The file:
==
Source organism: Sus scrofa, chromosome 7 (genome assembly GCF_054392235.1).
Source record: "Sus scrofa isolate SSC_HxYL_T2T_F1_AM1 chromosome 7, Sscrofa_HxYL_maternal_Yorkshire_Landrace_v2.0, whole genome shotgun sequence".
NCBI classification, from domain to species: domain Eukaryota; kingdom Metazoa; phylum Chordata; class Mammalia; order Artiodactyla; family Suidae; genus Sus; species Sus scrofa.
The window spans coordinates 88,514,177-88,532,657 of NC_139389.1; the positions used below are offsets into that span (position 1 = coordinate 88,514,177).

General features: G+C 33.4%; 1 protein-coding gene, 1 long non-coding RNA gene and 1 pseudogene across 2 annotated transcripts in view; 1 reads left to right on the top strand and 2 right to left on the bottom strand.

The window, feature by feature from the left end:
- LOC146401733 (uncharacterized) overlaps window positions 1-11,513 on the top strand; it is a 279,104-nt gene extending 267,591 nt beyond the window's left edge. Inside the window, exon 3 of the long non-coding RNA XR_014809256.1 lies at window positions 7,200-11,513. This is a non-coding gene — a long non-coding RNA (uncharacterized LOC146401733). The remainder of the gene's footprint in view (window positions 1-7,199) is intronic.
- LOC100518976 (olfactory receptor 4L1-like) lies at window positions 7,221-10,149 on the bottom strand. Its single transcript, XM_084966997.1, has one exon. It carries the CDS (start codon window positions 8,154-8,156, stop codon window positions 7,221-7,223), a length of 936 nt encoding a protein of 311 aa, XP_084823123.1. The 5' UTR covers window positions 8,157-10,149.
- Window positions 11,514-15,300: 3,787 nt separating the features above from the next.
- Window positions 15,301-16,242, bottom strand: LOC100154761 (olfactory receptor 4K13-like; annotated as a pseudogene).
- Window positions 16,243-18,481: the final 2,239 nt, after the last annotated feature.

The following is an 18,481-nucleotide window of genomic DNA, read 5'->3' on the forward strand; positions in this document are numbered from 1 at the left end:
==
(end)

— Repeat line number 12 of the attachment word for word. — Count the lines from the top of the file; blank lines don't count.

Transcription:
The following is an 18,481-nucleotide window of genomic DNA, read 5'->3' on the forward strand; positions in this document are numbered from 1 at the left end: